We had dinner and headed up to Wiseman to check into our lodge. It was maybe 15 miles but Wiseman can be a little tricky to find. There was a sign stating Wiseman coming up, you would come to a left turn then a right turn into a straight. It was at this change from left to right that the entrance to Wiseman lay. I had realized it after we passed the entrance. The road a few miles up to Coldfoot and Wiseman and a few miles after were nicely paved so it was easy to turn around back to the entrance. From there, the road was unpaved leading into the lodge. We had a unit with (2) twin beds. It was clean and provided good rest for the night. We would be staying here again on our way back from Deadhorse but we would be staying in one of the cabin.

Day 10.
Ahhh, the day of reckoning. I had been constantly watching the weather for Prudhoe and it was promising, partly cloudy with no rain and supposed to be low 40s. We set off enjoying a brisk run on the paved section leaving Wiseman and the awesome views of the mountain ranges ahead.

Paved became the usual unpaved as we enter the North Slope Borough. It was only about 60 miles but 2 hours later we started the ascend of Atigun Pass. It was looking ominous as cloud set in and covered the whole of the pass.

We took the run up slow and cautious as the road condition was also wet and muddy at times. The cloud did not help too much with visibility as well. As has been mentioned by most site in regards to the Dalton Highway (Haul road to the locals), trucks are zipping by at a good pace taking their supplies up to Deadhorse. They have a job and they pretty much own the road.

That was kept in mind and we were always courteous, made way for them, moved to the side and did what we could to stay out of their way without getting into trouble sliding out on the soft muddy shoulder. The trucks we passed or were passed were appreciative and gave us a gesture in kind.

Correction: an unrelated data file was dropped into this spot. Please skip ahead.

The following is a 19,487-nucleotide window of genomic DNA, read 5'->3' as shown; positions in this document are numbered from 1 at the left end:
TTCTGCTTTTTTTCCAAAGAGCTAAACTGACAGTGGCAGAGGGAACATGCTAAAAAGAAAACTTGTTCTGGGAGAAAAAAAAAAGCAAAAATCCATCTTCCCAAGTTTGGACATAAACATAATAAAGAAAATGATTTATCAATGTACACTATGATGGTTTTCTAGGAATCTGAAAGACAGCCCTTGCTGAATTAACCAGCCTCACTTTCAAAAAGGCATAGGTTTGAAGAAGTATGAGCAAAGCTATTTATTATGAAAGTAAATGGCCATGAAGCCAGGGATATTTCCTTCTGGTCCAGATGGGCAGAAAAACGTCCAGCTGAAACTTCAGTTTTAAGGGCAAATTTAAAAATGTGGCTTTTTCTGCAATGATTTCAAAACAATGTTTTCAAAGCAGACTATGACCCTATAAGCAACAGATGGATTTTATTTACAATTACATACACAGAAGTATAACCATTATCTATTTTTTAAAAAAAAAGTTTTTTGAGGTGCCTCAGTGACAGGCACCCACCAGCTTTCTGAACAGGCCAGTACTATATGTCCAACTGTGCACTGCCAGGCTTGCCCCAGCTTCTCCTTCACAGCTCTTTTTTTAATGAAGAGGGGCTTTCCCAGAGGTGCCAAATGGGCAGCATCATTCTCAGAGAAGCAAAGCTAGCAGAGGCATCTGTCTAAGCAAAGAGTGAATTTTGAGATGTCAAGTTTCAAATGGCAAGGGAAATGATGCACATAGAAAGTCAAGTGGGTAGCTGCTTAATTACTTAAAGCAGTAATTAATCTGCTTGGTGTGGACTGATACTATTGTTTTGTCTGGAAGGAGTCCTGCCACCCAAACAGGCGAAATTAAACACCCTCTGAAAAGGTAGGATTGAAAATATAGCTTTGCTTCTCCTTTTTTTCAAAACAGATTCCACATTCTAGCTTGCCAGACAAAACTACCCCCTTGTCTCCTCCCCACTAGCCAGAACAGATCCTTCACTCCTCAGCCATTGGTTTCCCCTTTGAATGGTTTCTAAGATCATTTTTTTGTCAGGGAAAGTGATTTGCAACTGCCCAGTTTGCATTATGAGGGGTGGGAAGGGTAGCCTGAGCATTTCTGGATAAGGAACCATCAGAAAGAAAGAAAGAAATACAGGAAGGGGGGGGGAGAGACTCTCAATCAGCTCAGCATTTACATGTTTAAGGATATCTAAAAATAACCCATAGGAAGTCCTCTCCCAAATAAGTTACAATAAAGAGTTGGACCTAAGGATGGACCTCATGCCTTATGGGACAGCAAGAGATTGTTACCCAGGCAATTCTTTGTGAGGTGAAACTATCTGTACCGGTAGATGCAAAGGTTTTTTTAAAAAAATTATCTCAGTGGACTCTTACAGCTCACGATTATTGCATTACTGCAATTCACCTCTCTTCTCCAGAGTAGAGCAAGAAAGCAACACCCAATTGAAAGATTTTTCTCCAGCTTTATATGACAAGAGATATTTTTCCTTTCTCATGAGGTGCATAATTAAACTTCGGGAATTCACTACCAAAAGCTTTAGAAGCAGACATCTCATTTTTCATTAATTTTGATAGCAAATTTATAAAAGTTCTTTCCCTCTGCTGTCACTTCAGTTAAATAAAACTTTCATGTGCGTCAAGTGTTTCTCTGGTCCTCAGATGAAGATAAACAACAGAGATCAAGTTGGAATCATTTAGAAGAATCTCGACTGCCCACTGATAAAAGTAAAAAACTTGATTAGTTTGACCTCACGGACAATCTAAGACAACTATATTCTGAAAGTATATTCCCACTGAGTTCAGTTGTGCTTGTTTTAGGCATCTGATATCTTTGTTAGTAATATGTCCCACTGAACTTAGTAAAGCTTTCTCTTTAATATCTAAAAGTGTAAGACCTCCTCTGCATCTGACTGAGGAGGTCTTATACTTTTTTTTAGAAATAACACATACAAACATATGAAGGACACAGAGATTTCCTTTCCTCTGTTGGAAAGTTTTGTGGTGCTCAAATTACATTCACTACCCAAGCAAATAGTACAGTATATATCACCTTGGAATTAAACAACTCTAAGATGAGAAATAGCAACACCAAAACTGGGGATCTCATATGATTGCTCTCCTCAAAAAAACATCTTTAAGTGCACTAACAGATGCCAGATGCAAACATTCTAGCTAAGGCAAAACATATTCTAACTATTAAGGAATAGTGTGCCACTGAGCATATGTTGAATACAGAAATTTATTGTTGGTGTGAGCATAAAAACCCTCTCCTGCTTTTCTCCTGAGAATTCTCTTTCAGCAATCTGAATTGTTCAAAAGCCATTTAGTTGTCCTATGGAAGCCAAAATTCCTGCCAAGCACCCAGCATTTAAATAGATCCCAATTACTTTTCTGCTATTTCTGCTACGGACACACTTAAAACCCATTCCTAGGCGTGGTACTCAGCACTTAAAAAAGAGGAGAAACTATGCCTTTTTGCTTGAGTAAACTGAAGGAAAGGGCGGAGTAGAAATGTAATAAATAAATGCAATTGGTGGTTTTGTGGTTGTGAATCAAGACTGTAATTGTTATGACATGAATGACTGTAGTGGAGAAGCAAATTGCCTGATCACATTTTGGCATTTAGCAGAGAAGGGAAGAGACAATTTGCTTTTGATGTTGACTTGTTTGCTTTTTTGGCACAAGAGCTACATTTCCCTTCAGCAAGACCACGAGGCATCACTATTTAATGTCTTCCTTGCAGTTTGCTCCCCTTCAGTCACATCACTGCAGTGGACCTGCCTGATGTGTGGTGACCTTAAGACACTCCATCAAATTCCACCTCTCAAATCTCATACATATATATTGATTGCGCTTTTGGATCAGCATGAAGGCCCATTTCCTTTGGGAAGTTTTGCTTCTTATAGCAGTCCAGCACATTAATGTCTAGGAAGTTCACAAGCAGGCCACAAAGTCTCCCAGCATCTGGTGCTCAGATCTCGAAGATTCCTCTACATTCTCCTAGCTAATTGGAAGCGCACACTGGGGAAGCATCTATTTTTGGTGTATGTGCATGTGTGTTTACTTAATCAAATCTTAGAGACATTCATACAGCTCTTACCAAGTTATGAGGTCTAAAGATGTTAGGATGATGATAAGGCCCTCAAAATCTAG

We were not greeted with a spectacular view of valley and the road below after we crested Atigun Pass. It was a great view none the less regardless of the rain clouds and no visible sun. From here on out to Deadhorse was flat roads with some small hills.

There were rain clouds but it was not raining as we left Atigun Pass. That would not be the case as we progressed. It was a slow progression as we had to be extra careful cause of the road condition and the remoteness of our location. There was absolutely no cell signal and that feeling of remoteness, far from civilization was setting in.

Back in Fairbanks, I made arrangement to rent a satellite phone for the 4 days running up to and back from Deadhorse. The satellite phone was just insurance. Calling for tow service from either Deadhorse or Fairbanks could easily translate into 5 hours wait time minimum in the environment with no cover. A gun or bear spray and camping gear and survival kit/skills was highly advised by most sites. If an accident would befall one of us, a call for emergency service could easily cost $20k+ for helicopter ride out of there as advised by Dan from Adventure Cycleworks.

I had bear spray and we had base, mid-layers, our riding suit, and rain suit. No camping gears. As we progressed and it started to sprinkle, fear and anxiety started to creep in. It made the road muddier and filling in the occasional potholes with water. The rain was not pouring but sprinkle enough to mud up the road and load up the visor with droplets that did not wipe cleanly. I had to peer out the one spot that was not affected by the droplets or my attempt to wipe it clear with my glove.

Coupled with the rain, the muddy road and dark clouds, I was thinking “WTF did I get myself and her into?” I was fearful it would be like all the way. Had to calm myself down, suck it up and keep riding. We were at the point of no return. She didn’t complain but was annoyed with the rain and mud, and she was riding with tinted visor.

It must have been an hour or 2 before we finally passed the rain clouds and saw the sun. All that fear and anxiety went away as we rode with mostly clear sky and sun. There were clouds but no more rain to deal with.

Road were not much better. It just was not raining and we eventually encounter drier conditions. A few sections we started to run into more loose gravel roads. We attempted to follow the path laid down by prior vehicles on these gravely roads. There were times these paths criss-crossed leaving little berm of gravel that we had to cross. There were quite a few times I thought I lost the front end.